My video techniques fit perfectly within the age of Victorian magic. During the Victorian era, whole performances were created around the projection of light and reflection. These effects are known as the Pepper’s Ghost and the Magic Lantern. I will adapt and reproduce these same techniques of illusions with the use of cutting edge software design and modern video projection.
The main arc of Reid Farrington’s A Christmas Carol is that of a monster becoming a man paralleled with a projection becoming an actor. With the use of smoke and mirrors, Scrooge will age both forwards and backwards before the audience’s eyes. This action will parallel Scrooge’s visions through time. I will have three actors playing The Magician. When Scrooge is having visions of his past, The Magician is young. When Scrooge has visions of the future, The Magician is old. By the end, The Magician and Scrooge himself meld into one character.
The Magician as “old” will start the show, in the same way that Scrooge as an old miser starts A Christmas Carol. At rise, The Magician is failing at his old tricks. With each trick he attempts he creates a new surface for characters from the film to be projected on and appear. For example, a projected character may appear on smoke, or on a scarf. These surfaces are typical and useful in magic as they can appear and disappear in the blink of an eye.
Dickens’ wrote A Christmas Carol in a series of five staves. A stave is an old English word for a staff of music. His use of this idea in A Christmas Carol informs how I will be organizing the projections of the characters from the film. I am going to adopt the modern technique of the mash-up. Mash-ups are typical in contemporary music, especially hip-hop and rap.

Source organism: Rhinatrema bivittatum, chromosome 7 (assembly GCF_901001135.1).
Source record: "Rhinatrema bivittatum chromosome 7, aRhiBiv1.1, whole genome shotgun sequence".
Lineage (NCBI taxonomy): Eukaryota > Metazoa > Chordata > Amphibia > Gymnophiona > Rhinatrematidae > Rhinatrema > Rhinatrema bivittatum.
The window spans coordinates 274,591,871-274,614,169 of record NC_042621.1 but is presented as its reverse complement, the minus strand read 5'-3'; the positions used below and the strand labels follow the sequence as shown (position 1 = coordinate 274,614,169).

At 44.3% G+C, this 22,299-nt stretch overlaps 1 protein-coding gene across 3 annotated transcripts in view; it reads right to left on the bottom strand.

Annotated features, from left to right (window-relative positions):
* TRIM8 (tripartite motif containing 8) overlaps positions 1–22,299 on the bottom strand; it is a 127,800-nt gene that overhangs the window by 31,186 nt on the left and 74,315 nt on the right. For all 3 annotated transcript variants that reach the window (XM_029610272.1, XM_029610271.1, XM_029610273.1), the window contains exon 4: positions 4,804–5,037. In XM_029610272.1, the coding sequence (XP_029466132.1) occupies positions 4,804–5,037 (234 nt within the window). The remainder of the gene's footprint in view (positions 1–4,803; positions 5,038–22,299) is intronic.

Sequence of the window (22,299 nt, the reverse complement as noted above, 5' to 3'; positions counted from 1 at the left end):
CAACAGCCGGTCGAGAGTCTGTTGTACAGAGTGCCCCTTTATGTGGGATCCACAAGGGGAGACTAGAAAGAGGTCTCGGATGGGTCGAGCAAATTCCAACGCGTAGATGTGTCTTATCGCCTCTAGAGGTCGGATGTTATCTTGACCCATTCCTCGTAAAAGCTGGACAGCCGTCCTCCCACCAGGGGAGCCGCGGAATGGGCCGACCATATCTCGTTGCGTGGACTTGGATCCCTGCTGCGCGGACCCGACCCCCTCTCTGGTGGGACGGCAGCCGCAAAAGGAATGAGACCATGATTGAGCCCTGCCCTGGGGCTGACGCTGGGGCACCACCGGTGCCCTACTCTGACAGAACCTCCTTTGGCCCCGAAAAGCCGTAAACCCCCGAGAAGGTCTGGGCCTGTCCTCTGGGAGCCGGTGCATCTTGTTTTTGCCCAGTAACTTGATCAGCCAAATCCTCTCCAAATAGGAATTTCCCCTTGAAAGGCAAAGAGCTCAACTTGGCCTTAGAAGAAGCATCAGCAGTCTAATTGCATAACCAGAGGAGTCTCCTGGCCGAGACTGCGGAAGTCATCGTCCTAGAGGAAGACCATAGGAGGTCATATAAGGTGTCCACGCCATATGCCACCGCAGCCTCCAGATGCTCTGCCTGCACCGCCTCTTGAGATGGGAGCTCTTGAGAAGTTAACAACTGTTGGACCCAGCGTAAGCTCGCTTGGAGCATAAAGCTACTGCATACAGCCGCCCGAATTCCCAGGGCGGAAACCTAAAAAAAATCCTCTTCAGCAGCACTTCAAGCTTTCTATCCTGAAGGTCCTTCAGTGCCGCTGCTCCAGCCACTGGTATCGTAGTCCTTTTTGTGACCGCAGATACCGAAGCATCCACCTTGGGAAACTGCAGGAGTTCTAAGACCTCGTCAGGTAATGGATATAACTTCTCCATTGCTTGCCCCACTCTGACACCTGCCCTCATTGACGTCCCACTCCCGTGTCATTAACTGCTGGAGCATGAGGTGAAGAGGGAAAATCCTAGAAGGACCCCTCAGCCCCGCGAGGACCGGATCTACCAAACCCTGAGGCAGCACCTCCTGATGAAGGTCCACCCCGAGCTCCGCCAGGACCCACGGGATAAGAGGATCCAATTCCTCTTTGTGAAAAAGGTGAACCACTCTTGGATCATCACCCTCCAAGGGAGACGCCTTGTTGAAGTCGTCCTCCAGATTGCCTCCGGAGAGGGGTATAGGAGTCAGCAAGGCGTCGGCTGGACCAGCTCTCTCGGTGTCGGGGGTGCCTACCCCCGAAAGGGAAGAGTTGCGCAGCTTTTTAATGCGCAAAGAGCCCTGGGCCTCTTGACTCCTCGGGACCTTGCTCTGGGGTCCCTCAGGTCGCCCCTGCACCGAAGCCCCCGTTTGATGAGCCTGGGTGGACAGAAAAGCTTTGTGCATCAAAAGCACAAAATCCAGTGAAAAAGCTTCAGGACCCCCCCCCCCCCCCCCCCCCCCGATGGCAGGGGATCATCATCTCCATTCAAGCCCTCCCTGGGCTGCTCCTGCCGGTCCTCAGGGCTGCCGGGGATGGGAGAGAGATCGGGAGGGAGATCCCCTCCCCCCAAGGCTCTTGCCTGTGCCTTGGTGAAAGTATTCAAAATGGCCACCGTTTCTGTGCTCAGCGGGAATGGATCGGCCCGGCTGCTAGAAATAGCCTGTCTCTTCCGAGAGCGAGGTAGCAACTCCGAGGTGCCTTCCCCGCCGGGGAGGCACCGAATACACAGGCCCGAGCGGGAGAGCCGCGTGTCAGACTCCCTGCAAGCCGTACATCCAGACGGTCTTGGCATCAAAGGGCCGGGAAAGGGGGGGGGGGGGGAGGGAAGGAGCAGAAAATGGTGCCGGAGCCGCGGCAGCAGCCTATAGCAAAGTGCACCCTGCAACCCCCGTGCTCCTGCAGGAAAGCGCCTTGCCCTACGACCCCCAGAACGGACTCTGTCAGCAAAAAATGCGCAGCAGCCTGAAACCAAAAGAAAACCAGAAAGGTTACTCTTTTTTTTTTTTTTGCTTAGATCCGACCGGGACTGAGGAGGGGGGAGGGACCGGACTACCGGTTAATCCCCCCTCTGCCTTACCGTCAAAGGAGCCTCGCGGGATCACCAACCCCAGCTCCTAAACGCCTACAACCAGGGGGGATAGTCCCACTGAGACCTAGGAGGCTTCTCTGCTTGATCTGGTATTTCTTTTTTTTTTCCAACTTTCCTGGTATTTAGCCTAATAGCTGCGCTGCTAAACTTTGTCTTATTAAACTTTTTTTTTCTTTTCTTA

Reid Farrington’s A Christmas Carol will also be telling the story of one hundred and one years film history using this mash up technique. In a single line from A Christmas Carol, we will hear it interpreted through three or four or five voices from film history. I will do this by mashing up the principle characters from each of the seventy films in chronological order. For example we could hear the famous line, “Are there no prisons? Are there no workhouses?” from Seymour Hicks (1934), Alastair Sim (1951), and George C. Scott (1984) or Patrick Stewart (1999).
Every film version of A Christmas Carol portrays the spirits in their own unique way. In the Alastair Sim and Patrick Stewart versions, for example, the spirits adhere strictly to the book. But, in Scrooge’d, with Bill Murray, the spirits are very different, portrayed as a cab driver and a masochistic fairy. The final ghost, interestingly, is almost always portrayed the same way, as a cloaked specter of death. I intend to also mashup my representations of the spirits using contemporary editing techniques and parallel them with my three performers in the same way they parallel Scrooge.
This work has already found the support of The Henry Street Settlement and the Abrons Arts Center. Jay Wegeman, the atistic director of Abrons, has given me an office in his building for the next year and a half. I am working with his staff to create an education program for college and high school young adults. This program will teach the basics of contemporary video editing techniques while helping to create the imagery for the video in this production.
I am putting my work with young adults at the forefront of this project. I have been doing for the past several years, since designing the video for The Wooster Group’s Hamlet. My work requires an army of editors to complete the frame-by-frame isolation of the characters from the film. This techniques is called rotoscoping a traditional animation technique that I have adopted in my work. It is how I accomplished the video work for Gin & “It” and for The Wooster Group's Hamlet.